SCHUTTER: Yeah, I'm going to go to Iowa State and major in animal science.

KURTZLEBEN: Cool. Are you going to be a veterinarian?

SCHUTTER: That's the goal (laughter).

VANEK SMITH: Here's the thing. Working at the pool, Krista is not getting experience with dogs or horses or anything like that. But Paul says that actually doesn't matter.

HARRINGTON: Well, the first thing you see is that kids who work when they're in high school, they just are more likely to work as an adult, OK? They have higher employment rates as adults than kids who don't work while they're in high school. Second thing is that as adults 10 years later, they will make somewhere between 10 and 20 percent more, holding other factors constant, than kids who didn't work.

KURTZLEBEN: So Krista's job now will make her a higher-earning and just a better worker down the line, Paul says. And even at age 18, Krista says she can see this happening herself.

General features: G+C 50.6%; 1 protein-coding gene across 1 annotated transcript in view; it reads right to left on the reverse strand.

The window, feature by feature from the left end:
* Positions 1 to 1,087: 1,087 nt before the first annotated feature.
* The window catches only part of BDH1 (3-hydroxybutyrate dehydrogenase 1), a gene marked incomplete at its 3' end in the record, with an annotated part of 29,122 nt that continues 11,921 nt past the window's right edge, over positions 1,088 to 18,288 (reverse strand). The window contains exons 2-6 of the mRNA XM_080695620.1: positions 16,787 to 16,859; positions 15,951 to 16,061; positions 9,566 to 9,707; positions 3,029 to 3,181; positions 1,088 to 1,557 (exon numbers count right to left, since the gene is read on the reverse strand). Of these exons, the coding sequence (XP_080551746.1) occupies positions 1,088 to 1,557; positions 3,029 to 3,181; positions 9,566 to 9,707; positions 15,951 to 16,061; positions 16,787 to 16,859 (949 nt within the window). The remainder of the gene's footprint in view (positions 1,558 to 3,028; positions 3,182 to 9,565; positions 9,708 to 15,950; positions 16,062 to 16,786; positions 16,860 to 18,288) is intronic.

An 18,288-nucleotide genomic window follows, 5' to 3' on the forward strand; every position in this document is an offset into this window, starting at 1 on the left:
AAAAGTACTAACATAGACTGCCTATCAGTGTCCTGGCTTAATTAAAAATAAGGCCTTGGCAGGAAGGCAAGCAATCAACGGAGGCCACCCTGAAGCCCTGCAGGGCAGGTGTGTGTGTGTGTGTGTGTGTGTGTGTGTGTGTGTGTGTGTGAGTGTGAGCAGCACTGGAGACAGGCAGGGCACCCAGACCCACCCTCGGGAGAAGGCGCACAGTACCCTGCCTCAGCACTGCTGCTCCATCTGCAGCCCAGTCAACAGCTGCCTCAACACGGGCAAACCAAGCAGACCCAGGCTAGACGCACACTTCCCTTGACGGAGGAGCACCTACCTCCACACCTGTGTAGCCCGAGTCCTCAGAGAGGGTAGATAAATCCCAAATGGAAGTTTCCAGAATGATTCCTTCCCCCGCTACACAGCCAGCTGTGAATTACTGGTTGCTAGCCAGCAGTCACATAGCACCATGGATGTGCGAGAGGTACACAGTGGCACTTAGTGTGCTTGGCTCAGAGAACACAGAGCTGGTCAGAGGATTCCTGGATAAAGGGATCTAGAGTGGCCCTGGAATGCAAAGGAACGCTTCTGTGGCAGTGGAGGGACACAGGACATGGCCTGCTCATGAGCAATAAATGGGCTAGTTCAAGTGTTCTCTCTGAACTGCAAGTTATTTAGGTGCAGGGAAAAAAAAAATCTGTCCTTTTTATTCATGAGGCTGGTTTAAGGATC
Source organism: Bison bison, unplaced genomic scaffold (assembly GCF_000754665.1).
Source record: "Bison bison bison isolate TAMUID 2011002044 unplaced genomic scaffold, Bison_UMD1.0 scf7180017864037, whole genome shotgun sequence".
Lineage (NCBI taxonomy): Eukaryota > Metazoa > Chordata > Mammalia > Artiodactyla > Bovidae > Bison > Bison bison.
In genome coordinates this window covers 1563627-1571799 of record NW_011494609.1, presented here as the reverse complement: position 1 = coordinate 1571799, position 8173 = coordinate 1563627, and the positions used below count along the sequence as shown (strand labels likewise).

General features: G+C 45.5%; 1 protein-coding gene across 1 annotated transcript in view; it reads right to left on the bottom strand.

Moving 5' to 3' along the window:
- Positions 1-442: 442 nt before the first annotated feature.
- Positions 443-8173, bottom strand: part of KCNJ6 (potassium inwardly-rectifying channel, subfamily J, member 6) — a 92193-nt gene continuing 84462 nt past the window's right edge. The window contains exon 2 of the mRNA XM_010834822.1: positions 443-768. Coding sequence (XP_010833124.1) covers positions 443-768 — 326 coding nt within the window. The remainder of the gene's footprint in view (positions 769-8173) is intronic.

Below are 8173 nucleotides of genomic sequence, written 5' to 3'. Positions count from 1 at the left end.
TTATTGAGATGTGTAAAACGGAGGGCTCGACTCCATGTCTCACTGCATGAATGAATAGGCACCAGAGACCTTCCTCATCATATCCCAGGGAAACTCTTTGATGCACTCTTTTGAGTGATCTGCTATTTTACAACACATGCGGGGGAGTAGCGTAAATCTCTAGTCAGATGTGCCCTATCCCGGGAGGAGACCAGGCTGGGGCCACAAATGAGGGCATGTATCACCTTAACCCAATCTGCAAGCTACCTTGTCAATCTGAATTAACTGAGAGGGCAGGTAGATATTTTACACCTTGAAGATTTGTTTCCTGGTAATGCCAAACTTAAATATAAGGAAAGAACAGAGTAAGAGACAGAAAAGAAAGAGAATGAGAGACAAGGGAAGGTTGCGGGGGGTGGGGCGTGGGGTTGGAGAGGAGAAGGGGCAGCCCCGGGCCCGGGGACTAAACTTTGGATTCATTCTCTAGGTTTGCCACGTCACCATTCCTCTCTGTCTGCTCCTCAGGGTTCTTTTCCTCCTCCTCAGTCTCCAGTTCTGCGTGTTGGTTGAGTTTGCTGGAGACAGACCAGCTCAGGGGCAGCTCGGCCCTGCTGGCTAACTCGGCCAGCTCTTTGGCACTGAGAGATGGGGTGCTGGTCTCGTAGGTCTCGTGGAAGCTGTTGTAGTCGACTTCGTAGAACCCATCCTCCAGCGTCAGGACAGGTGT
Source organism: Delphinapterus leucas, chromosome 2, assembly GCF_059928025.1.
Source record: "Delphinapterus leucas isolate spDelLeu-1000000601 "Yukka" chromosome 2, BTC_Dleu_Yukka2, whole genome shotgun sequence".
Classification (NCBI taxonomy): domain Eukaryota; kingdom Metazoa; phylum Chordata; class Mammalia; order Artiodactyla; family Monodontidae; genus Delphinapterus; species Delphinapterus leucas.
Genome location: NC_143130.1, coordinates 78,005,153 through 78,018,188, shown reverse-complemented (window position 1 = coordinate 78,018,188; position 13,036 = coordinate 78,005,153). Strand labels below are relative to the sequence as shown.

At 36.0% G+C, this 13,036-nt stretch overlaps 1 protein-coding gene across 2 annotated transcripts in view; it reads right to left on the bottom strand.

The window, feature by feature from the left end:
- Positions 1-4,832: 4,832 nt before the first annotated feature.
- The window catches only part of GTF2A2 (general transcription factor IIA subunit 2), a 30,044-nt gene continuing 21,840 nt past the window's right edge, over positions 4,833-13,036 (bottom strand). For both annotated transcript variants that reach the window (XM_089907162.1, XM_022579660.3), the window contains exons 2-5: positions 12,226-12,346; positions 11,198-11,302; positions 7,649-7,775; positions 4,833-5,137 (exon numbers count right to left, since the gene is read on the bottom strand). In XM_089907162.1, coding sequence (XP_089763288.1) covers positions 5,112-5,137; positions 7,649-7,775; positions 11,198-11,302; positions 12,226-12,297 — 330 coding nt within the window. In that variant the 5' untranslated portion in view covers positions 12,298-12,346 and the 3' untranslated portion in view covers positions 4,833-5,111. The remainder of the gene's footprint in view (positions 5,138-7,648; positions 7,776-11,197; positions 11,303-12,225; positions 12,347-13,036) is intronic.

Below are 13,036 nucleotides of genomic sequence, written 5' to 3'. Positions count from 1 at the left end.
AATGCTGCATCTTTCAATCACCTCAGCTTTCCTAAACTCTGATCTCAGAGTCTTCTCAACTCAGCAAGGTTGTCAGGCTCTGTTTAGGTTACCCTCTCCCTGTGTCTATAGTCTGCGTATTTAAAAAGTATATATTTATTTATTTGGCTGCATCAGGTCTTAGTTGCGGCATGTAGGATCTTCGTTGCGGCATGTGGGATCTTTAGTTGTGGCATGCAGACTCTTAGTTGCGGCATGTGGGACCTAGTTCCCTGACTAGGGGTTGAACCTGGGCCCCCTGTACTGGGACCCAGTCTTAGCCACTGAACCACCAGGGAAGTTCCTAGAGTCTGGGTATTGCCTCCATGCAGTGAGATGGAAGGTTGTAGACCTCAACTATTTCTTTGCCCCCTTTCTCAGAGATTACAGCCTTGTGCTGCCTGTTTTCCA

Do you feel like this is good job experience or prep for the real world?

SCHUTTER: Absolutely. I mean, I'm constantly interacting with parents and kids, and I think it's really helped my people skills.

VANEK SMITH: Oh.

KURTZLEBEN: There you go.

VANEK SMITH: Interacting.

KURTZLEBEN: I know.

VANEK SMITH: She's wonderful.

KURTZLEBEN: So, Stacey Vanek Smith...

VANEK SMITH: Yes (laughter).

KURTZLEBEN: All of those skills you developed babysitting, they've made you the reporter that you are now.

VANEK SMITH: Yeah, it is similar somehow.

(LAUGHTER)

KURTZLEBEN: Wait a minute.

(SOUNDBITE OF JEROME FABY'S "BLACK SURF DUEL")